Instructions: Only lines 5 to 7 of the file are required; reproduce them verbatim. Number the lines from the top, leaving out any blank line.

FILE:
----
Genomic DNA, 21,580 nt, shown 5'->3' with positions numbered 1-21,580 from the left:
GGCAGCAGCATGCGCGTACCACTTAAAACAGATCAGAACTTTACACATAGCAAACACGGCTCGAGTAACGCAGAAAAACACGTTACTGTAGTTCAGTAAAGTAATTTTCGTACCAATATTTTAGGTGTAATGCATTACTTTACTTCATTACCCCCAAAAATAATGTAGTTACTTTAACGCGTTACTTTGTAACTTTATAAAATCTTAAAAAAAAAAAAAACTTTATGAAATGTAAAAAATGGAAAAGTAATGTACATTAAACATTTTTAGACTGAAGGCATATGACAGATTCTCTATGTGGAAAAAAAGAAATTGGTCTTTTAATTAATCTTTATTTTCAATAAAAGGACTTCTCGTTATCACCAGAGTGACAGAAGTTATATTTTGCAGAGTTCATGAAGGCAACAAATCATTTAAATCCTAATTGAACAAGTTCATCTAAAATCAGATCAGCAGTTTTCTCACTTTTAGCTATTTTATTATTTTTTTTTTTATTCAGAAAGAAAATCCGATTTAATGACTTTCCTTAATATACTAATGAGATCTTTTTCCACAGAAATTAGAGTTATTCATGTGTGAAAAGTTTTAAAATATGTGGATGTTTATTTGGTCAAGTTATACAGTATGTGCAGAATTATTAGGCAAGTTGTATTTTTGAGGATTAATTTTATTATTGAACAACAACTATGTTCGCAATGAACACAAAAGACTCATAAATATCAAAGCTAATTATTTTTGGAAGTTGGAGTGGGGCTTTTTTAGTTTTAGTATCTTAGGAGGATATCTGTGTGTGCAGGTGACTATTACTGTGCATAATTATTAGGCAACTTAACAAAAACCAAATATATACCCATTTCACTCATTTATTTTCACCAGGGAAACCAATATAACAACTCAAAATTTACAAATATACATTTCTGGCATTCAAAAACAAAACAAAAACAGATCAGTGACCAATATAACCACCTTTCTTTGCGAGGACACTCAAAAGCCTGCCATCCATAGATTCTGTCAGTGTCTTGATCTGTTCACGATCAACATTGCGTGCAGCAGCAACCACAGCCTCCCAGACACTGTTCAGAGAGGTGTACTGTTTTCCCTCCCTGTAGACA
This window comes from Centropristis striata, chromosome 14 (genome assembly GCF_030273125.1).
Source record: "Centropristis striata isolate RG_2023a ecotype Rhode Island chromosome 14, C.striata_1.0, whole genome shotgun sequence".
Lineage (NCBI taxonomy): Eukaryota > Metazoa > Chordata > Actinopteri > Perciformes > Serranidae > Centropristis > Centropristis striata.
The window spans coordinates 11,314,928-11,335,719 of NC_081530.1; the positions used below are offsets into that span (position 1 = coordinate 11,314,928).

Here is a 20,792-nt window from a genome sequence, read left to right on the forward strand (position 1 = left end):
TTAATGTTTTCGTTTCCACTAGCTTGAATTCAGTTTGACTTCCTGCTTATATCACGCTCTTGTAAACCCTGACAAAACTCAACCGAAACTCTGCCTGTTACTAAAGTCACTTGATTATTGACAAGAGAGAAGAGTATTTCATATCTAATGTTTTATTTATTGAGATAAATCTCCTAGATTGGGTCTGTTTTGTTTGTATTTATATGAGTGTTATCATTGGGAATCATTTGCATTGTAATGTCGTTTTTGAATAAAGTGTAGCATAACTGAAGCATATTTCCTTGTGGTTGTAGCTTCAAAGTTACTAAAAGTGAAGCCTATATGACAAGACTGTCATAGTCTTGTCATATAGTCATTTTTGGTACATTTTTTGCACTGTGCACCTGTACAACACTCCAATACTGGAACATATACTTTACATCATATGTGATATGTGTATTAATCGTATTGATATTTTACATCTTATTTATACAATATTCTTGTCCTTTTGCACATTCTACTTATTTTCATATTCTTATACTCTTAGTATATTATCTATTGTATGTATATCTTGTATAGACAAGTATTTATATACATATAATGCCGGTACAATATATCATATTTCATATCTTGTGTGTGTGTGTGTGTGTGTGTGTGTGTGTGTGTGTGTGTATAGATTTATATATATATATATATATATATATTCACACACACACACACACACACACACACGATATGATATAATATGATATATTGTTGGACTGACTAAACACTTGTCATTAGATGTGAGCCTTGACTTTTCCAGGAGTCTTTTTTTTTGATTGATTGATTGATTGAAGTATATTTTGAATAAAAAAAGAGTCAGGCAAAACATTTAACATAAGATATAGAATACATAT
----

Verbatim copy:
Lineage (NCBI taxonomy): Eukaryota > Metazoa > Chordata > Actinopteri > Perciformes > Serranidae > Centropristis > Centropristis striata.
The window spans coordinates 11,314,928-11,335,719 of NC_081530.1; the positions used below are offsets into that span (position 1 = coordinate 11,314,928).

Here is a 20,792-nt window from a genome sequence, read left to right on the forward strand (position 1 = left end):